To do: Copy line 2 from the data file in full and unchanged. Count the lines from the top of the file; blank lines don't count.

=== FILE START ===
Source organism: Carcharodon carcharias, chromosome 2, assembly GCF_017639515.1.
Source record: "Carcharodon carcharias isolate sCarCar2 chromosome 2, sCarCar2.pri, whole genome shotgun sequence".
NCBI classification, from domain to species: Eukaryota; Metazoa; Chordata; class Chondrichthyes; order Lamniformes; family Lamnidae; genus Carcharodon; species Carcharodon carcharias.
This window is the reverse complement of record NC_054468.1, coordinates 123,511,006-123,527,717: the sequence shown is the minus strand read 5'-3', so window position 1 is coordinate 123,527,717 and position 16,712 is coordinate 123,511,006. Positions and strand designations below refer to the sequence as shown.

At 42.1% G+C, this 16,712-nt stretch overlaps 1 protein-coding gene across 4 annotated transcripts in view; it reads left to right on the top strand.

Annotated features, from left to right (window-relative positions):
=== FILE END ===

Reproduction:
Source record: "Carcharodon carcharias isolate sCarCar2 chromosome 2, sCarCar2.pri, whole genome shotgun sequence".